Ok, NOW it’s done…

As it turns out I wasn’t  quite done. After getting everything together I realized the head needed to move up and back, which meant I had to machine a new neck pivot and then adjust the control rod length. Here’s the new neck pivot assembly.

The really fun part was the caps for the fan mechanisms- once I hollowed them out they didn’t fit- doh! I thought I took really careful measurements but close wasn’t close enough so I had to make new linkage parts so I could get the caps to fit properly. I also had to add the the little brass sliding tabs that cover the open gap as the fans rotate- just like on the original movie helmets.

Now the caps fit properly. They’re held in place with magnets and a round socket that fits over the fan mech pivot retaining collar so they can be easily removed if any repairs should ever need to be done.



Stargate Horus is done!

Got both of the fan mechanisms installed yesterday- really tricky to get them aligned properly. I also changed the way the head shell mounts to the head mechanism. I’ll shoot a build video this weekend that shows all of the movements and how it all works. After that it’s time for this bird to leave the nest and travel to its new home and get a proper paint job.


New Project- Asuna cosplay wings

I’ve been wanting to make a set of animatronic wings for some time so when I was asked to make these I pretty much jumped at the chance. This is a pretty challenging project for a couple of reasons. First, wings put a pretty big strain on servo motors so you need really powerful /durable servos and you need to make the wings very light weight. Second, there’s no room to mount any hardware! You can’t put the servos, batteries and controller board under the clothes and the mechanics are fairly complex as all four wings need to move up and down and flap forward and back. Everything has to fit behind the costumer’s back. You also need a hidden harness to support the wings. The trick with this project is not only to get everything to work properly but to make it look right. While there’s absolutely no way to make it look exactly like the pictures below I do believe it’s possible to get close enough and maintain the look of the character while still getting those awesome wings to move properly.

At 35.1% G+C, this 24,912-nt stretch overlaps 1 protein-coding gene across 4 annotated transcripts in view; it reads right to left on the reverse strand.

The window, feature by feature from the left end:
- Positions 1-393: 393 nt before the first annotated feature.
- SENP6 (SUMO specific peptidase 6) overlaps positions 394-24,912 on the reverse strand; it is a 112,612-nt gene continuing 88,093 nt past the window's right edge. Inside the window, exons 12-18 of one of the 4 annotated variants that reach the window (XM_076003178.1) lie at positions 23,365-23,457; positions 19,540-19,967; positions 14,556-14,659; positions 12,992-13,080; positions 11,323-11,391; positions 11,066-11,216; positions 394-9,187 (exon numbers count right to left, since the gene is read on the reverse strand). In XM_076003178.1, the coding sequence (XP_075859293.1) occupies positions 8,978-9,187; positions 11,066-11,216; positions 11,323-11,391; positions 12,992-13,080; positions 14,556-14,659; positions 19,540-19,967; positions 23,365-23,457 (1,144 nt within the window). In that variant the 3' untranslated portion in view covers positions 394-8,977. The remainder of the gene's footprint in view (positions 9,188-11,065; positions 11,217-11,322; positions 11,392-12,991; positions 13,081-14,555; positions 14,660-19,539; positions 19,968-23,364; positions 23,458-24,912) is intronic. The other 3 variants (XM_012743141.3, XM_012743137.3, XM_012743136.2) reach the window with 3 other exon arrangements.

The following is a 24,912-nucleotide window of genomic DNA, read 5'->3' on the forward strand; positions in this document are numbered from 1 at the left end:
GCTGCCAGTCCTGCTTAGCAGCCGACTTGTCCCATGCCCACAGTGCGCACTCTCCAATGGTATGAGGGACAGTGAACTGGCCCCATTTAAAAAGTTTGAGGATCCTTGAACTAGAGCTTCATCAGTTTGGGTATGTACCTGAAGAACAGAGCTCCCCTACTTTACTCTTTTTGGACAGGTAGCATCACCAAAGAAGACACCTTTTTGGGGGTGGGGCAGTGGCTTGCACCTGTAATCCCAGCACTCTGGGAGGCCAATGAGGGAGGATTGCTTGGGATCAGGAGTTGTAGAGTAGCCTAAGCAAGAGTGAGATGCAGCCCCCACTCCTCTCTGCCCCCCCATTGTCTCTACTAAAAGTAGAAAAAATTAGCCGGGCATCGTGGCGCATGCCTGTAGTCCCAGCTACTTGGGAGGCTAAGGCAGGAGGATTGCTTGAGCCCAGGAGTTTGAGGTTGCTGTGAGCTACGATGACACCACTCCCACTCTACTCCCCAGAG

Stay tuned!


Fans are working!

Got the fans moving- woohoo! They move just like in the movie with the uppermost fan having the greatest movement and the bottom fan having the least movement. The servos have no trouble moving them, even at 4.8V (the servos are rated @7.4V) so no helper springs will be necessary.

Horus helmet fan mechanism

Here’s the nearly completed mechanism that makes the three fans move on each side of the head. Note that the schematic in the previous post shows the left side of the head and this is for the right side of the head. Still have a little bit of relief machining to do and drilling the fan blade mounting holes. After that I can attach the fan blades and power them up!